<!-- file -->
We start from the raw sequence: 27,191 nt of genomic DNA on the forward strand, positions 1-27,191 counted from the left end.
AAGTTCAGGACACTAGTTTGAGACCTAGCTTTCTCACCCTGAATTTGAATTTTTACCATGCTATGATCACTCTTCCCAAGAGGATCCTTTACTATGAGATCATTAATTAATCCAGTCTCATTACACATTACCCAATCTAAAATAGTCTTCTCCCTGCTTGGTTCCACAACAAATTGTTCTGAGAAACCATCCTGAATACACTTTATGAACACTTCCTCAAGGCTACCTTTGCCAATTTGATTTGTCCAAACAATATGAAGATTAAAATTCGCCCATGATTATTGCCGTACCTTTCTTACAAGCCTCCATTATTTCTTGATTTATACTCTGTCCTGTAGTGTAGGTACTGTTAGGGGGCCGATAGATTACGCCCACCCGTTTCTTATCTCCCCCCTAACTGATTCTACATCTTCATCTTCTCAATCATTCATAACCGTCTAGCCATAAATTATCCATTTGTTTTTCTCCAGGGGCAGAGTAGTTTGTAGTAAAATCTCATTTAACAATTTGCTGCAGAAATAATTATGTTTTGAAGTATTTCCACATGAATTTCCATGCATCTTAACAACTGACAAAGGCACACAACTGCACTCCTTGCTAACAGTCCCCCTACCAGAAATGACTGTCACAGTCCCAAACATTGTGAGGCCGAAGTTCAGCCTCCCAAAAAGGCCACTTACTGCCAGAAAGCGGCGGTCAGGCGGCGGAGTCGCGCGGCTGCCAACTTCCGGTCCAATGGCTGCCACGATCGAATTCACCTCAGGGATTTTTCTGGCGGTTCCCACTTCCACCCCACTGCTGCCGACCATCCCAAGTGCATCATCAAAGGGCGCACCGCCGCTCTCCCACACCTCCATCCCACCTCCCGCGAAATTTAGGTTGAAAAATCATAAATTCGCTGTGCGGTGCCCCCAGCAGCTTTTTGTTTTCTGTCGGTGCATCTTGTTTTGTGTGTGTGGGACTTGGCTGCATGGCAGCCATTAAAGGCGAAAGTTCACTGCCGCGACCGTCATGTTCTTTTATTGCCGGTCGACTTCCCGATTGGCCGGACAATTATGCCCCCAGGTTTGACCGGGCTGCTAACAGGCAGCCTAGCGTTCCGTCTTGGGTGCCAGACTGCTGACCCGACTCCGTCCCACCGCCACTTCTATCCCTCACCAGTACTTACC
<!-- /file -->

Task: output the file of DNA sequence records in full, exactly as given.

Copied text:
We start from the raw sequence: 27,191 nt of genomic DNA on the forward strand, positions 1-27,191 counted from the left end.
AAGTTCAGGACACTAGTTTGAGACCTAGCTTTCTCACCCTGAATTTGAATTTTTACCATGCTATGATCACTCTTCCCAAGAGGATCCTTTACTATGAGATCATTAATTAATCCAGTCTCATTACACATTACCCAATCTAAAATAGTCTTCTCCCTGCTTGGTTCCACAACAAATTGTTCTGAGAAACCATCCTGAATACACTTTATGAACACTTCCTCAAGGCTACCTTTGCCAATTTGATTTGTCCAAACAATATGAAGATTAAAATTCGCCCATGATTATTGCCGTACCTTTCTTACAAGCCTCCATTATTTCTTGATTTATACTCTGTCCTGTAGTGTAGGTACTGTTAGGGGGCCGATAGATTACGCCCACCCGTTTCTTATCTCCCCCCTAACTGATTCTACATCTTCATCTTCTCAATCATTCATAACCGTCTAGCCATAAATTATCCATTTGTTTTTCTCCAGGGGCAGAGTAGTTTGTAGTAAAATCTCATTTAACAATTTGCTGCAGAAATAATTATGTTTTGAAGTATTTCCACATGAATTTCCATGCATCTTAACAACTGACAAAGGCACACAACTGCACTCCTTGCTAACAGTCCCCCTACCAGAAATGACTGTCACAGTCCCAAACATTGTGAGGCCGAAGTTCAGCCTCCCAAAAAGGCCACTTACTGCCAGAAAGCGGCGGTCAGGCGGCGGAGTCGCGCGGCTGCCAACTTCCGGTCCAATGGCTGCCACGATCGAATTCACCTCAGGGATTTTTCTGGCGGTTCCCACTTCCACCCCACTGCTGCCGACCATCCCAAGTGCATCATCAAAGGGCGCACCGCCGCTCTCCCACACCTCCATCCCACCTCCCGCGAAATTTAGGTTGAAAAATCATAAATTCGCTGTGCGGTGCCCCCAGCAGCTTTTTGTTTTCTGTCGGTGCATCTTGTTTTGTGTGTGTGGGACTTGGCTGCATGGCAGCCATTAAAGGCGAAAGTTCACTGCCGCGACCGTCATGTTCTTTTATTGCCGGTCGACTTCCCGATTGGCCGGACAATTATGCCCCCAGGTTTGACCGGGCTGCTAACAGGCAGCCTAGCGTTCCGTCTTGGGTGCCAGACTGCTGACCCGACTCCGTCCCACCGCCACTTCTATCCCTCACCAGTACTTACC